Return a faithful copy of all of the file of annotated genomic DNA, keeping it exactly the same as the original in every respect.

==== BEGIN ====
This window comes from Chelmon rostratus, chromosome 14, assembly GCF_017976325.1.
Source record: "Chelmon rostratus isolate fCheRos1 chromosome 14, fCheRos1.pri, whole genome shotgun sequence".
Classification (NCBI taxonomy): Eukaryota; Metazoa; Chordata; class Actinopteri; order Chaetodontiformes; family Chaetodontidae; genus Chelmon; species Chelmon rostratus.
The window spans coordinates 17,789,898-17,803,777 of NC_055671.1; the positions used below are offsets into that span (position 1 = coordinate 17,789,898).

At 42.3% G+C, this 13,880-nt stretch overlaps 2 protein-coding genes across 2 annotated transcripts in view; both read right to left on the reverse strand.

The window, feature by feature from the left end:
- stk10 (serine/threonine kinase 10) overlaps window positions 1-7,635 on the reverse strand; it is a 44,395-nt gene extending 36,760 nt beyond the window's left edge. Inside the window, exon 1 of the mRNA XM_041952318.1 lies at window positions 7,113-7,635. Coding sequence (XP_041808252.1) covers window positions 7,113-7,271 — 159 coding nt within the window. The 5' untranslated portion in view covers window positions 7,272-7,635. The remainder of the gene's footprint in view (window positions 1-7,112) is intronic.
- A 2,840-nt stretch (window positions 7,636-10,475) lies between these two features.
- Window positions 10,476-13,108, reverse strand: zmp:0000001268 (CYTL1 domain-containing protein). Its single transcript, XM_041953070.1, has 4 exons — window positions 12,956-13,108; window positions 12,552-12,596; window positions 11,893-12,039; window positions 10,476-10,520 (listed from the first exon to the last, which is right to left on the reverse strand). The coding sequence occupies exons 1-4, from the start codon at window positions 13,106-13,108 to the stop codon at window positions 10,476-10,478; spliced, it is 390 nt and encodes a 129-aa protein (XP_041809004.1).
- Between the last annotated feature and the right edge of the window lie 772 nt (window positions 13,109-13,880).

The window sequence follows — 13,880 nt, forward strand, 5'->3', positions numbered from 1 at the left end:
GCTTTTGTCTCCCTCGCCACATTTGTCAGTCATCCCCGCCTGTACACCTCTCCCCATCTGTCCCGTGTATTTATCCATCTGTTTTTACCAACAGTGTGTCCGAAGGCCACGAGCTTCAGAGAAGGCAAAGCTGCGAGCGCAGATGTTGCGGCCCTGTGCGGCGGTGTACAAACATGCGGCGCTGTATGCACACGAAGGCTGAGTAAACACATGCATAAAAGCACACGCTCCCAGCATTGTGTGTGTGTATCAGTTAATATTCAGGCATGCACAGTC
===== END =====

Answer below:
This window comes from Chelmon rostratus, chromosome 14, assembly GCF_017976325.1.
Source record: "Chelmon rostratus isolate fCheRos1 chromosome 14, fCheRos1.pri, whole genome shotgun sequence".
Classification (NCBI taxonomy): Eukaryota; Metazoa; Chordata; class Actinopteri; order Chaetodontiformes; family Chaetodontidae; genus Chelmon; species Chelmon rostratus.
The window spans coordinates 17,789,898-17,803,777 of NC_055671.1; the positions used below are offsets into that span (position 1 = coordinate 17,789,898).

At 42.3% G+C, this 13,880-nt stretch overlaps 2 protein-coding genes across 2 annotated transcripts in view; both read right to left on the reverse strand.

The window, feature by feature from the left end:
- stk10 (serine/threonine kinase 10) overlaps window positions 1-7,635 on the reverse strand; it is a 44,395-nt gene extending 36,760 nt beyond the window's left edge. Inside the window, exon 1 of the mRNA XM_041952318.1 lies at window positions 7,113-7,635. Coding sequence (XP_041808252.1) covers window positions 7,113-7,271 — 159 coding nt within the window. The 5' untranslated portion in view covers window positions 7,272-7,635. The remainder of the gene's footprint in view (window positions 1-7,112) is intronic.
- A 2,840-nt stretch (window positions 7,636-10,475) lies between these two features.
- Window positions 10,476-13,108, reverse strand: zmp:0000001268 (CYTL1 domain-containing protein). Its single transcript, XM_041953070.1, has 4 exons — window positions 12,956-13,108; window positions 12,552-12,596; window positions 11,893-12,039; window positions 10,476-10,520 (listed from the first exon to the last, which is right to left on the reverse strand). The coding sequence occupies exons 1-4, from the start codon at window positions 13,106-13,108 to the stop codon at window positions 10,476-10,478; spliced, it is 390 nt and encodes a 129-aa protein (XP_041809004.1).
- Between the last annotated feature and the right edge of the window lie 772 nt (window positions 13,109-13,880).

The window sequence follows — 13,880 nt, forward strand, 5'->3', positions numbered from 1 at the left end:
GCTTTTGTCTCCCTCGCCACATTTGTCAGTCATCCCCGCCTGTACACCTCTCCCCATCTGTCCCGTGTATTTATCCATCTGTTTTTACCAACAGTGTGTCCGAAGGCCACGAGCTTCAGAGAAGGCAAAGCTGCGAGCGCAGATGTTGCGGCCCTGTGCGGCGGTGTACAAACATGCGGCGCTGTATGCACACGAAGGCTGAGTAAACACATGCATAAAAGCACACGCTCCCAGCATTGTGTGTGTGTATCAGTTAATATTCAGGCATGCACAGTC